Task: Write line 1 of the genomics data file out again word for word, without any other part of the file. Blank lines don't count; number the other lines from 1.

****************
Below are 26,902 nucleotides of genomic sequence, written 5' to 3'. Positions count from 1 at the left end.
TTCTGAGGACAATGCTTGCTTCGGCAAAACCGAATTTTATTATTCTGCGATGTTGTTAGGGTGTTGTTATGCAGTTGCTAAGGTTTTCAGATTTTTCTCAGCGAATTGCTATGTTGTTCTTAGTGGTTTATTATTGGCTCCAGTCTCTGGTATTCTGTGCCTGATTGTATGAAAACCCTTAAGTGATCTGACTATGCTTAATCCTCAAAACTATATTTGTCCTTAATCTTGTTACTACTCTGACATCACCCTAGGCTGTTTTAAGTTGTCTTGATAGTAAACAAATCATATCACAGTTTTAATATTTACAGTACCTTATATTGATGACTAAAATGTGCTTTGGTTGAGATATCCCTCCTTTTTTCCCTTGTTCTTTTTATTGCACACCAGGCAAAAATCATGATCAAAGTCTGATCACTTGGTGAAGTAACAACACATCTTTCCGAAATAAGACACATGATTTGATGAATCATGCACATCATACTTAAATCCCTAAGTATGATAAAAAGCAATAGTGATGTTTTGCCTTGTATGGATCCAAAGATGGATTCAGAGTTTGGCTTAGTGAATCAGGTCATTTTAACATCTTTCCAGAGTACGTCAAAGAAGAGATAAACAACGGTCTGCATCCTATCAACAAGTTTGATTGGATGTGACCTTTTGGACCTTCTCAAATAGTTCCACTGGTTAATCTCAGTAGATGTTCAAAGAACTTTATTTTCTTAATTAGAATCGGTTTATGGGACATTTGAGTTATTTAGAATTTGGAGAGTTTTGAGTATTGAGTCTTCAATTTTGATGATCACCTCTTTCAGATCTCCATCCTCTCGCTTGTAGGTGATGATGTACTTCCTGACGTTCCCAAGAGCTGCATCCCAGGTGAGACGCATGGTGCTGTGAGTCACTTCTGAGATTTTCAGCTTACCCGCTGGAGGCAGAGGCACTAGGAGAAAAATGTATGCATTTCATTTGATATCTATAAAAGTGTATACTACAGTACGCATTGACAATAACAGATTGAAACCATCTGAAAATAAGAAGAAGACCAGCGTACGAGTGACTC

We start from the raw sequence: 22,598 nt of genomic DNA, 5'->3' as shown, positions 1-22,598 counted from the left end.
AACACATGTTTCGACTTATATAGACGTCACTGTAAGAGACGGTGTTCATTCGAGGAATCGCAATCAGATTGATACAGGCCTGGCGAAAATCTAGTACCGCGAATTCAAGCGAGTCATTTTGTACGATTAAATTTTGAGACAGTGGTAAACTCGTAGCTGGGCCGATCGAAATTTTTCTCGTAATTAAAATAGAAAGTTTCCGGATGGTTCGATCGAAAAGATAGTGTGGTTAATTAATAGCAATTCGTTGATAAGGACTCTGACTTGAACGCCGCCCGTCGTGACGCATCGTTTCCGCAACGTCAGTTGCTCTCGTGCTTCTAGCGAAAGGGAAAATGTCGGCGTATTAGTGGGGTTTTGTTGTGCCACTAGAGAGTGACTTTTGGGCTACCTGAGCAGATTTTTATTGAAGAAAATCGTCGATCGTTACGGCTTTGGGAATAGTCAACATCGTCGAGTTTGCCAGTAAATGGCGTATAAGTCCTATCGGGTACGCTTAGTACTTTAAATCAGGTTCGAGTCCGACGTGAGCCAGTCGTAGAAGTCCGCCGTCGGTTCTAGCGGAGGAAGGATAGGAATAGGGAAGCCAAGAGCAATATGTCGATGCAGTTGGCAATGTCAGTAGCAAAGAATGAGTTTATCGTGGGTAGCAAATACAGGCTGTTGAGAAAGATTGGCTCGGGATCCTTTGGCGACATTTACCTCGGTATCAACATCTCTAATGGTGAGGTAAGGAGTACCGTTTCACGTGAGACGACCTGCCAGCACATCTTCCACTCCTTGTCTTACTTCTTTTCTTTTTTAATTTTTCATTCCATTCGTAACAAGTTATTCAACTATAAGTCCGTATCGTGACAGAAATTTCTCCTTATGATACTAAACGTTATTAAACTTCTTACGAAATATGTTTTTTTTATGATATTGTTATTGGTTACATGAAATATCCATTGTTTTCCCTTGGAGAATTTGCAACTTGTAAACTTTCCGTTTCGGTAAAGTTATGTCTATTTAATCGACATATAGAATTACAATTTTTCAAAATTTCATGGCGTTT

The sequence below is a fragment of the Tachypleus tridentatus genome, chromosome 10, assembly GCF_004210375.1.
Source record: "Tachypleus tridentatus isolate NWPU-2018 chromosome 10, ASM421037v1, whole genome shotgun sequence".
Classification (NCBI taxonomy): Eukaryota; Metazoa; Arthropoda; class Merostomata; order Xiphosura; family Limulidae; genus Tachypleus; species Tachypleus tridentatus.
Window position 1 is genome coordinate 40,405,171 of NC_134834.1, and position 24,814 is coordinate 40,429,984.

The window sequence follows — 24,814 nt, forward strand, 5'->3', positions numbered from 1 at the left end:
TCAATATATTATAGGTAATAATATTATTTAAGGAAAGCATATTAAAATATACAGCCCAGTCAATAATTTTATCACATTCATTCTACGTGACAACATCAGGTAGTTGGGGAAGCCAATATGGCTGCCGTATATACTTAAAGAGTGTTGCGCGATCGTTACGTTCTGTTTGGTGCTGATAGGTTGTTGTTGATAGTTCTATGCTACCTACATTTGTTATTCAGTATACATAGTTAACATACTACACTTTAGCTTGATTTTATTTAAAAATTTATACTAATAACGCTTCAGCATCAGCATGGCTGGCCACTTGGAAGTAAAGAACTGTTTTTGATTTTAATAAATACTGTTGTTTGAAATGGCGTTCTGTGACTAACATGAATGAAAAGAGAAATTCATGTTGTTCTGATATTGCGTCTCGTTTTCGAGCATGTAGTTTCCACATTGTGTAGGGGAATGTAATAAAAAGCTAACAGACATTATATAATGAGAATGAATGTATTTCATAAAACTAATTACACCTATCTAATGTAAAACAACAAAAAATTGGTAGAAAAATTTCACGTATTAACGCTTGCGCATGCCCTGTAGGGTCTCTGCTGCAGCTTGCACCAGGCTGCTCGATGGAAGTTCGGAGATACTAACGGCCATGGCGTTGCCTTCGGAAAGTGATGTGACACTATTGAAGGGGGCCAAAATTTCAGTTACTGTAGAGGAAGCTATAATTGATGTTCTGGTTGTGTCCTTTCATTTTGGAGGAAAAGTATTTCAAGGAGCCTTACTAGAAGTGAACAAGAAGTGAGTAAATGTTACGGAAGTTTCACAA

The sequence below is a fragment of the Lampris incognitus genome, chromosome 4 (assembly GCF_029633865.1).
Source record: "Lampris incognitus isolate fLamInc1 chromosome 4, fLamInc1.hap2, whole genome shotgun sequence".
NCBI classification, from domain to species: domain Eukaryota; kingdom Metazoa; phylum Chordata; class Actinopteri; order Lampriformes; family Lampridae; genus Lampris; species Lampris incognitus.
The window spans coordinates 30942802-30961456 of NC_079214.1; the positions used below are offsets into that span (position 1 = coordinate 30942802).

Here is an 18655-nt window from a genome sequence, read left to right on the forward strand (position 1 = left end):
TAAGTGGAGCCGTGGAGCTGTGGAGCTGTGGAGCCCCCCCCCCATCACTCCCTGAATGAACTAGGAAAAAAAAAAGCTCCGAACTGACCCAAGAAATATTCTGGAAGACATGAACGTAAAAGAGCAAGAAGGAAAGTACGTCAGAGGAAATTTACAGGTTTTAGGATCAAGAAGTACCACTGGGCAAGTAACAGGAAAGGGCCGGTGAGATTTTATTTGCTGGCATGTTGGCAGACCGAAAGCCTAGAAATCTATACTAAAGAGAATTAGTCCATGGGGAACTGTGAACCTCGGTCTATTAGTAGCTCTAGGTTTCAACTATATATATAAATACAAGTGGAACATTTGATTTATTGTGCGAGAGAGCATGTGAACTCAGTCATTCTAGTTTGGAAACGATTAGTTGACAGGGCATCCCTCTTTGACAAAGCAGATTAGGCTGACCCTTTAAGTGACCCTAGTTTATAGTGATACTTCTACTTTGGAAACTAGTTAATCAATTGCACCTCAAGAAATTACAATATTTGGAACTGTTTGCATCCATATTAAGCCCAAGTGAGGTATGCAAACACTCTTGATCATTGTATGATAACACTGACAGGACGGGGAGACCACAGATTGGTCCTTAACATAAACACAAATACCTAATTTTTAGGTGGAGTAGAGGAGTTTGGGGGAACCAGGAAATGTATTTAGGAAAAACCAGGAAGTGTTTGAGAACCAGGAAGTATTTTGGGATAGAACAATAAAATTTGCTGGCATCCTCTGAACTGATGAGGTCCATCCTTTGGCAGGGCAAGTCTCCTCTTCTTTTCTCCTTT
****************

Below are 26,902 nucleotides of genomic sequence, written 5' to 3'. Positions count from 1 at the left end.